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The University Players’ 2016 production of “An Experiment with an Air Pump.”The University Players’ 2016 production of “An Experiment with an Air Pump.” Photo by Doug MacLellan

Course to explore the dramatic side of science

The Faculty of Science and the School of Dramatic Art are partnering to create a new communications course with an aim to help students develop important soft skills.

The second-year level course, “Staging Science,” will be offered for the first time during Intersession 2018.

“This is part of our new commitment to ensuring students have the ability to communicate science, in support of science literacy,” says Chris Houser, dean of science.

“It also represents an emerging collaboration between Science and FAHSS and our recognition of the importance that students take classes in the arts to be a better scientist.”

Students will use plays about science to explore debates around scientific ethics, intervention, and progress. Drama professor Michelle MacArthur, who will teach the course, says students can expect to develop communication skills, build personal confidence, and have an opportunity to tap into their creativity.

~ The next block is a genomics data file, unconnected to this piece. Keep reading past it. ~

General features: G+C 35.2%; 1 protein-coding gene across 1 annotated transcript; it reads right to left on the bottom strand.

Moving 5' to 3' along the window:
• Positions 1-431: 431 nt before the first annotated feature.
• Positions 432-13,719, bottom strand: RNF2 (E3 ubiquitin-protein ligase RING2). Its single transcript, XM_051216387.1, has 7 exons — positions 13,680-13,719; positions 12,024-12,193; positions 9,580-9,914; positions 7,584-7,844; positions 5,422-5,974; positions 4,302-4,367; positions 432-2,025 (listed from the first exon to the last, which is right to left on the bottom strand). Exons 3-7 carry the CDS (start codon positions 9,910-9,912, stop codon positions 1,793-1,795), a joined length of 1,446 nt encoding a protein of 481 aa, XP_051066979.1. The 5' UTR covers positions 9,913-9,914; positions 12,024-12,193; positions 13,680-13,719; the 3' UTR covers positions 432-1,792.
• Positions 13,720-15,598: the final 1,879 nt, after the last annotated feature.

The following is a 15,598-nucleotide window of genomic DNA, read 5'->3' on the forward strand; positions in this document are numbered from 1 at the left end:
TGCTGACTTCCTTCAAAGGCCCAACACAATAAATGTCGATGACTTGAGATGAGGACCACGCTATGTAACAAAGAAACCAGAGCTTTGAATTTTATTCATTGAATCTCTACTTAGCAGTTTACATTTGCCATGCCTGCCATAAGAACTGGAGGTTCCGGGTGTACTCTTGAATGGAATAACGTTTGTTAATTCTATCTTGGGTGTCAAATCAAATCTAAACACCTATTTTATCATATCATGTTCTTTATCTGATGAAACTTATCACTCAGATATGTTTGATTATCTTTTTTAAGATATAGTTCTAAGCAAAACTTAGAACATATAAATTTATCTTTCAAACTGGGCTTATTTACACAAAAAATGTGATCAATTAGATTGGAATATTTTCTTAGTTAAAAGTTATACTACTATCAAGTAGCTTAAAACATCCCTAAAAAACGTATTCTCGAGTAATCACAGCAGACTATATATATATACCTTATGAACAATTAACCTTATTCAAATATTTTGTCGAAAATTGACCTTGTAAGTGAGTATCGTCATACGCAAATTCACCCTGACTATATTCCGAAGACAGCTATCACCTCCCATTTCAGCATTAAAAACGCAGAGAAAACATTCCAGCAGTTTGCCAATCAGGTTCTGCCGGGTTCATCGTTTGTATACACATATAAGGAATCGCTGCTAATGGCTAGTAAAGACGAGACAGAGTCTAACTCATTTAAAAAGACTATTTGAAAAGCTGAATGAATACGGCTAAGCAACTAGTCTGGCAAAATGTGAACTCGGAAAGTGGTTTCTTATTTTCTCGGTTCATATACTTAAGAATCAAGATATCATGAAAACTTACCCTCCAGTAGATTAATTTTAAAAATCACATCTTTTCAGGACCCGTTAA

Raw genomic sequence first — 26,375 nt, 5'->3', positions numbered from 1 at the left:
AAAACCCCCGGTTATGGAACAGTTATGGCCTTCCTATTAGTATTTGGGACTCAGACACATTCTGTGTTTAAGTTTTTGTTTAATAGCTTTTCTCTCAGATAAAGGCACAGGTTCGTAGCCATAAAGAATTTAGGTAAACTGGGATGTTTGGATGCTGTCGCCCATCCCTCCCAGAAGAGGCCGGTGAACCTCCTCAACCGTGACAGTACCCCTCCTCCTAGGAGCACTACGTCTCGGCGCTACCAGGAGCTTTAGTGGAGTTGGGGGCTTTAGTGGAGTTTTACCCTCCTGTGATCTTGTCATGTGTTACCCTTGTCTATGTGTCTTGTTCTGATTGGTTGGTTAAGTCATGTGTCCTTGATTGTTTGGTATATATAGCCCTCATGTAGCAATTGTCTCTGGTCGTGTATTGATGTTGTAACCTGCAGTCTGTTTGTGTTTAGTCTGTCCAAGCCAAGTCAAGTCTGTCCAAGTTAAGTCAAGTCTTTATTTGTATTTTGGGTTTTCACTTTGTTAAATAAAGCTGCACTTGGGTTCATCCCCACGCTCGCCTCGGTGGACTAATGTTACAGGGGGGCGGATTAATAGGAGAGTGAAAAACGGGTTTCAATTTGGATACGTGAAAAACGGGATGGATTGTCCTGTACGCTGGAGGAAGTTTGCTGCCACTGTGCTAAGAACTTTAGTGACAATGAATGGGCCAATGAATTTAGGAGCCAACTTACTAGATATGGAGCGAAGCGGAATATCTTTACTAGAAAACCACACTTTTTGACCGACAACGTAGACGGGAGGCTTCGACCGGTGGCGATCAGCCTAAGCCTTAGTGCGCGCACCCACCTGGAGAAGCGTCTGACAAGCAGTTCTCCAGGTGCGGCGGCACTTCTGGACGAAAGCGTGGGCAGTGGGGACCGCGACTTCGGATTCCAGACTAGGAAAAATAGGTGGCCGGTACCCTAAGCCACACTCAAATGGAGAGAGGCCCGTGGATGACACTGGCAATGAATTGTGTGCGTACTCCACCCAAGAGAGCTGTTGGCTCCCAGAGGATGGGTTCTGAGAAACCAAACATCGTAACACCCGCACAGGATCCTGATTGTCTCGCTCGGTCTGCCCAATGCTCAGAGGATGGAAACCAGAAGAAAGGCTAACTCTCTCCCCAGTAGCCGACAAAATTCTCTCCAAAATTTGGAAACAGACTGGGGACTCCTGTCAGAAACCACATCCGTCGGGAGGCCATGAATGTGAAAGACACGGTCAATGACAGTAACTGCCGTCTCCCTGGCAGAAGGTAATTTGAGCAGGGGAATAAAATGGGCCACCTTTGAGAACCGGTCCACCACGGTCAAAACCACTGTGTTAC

“Through lecture, class discussion, and hands-on activities, we will study these plays from various perspectives,” says Dr. MacArthur. “We’ll look at themes, aesthetics, and social context, and we’ll even get on our feet and try staging some scenes from them.”

The small, hands-on class is geared towards science students but there are spots reserved for drama majors as well. She says she hopes to facilitate some meaningful exchanges between the two disciplines, where students can learn from each other.

“You don't have to have any theatre experience to take this course, but I guarantee you, that by the end the students will develop an appreciation for the arts,” she says.

MacArthur co-taught an earlier iteration of this course to University of Toronto engineering students, and says she is excited to work with UWindsor science students.

“It was really rewarding to see non-drama students develop a love of theatre and bring new perspectives to the material,” says MacArthur. “By the end of the course, even the shyest students had come out of their shells and were performing scenes in front of an audience.”


Sara Elliott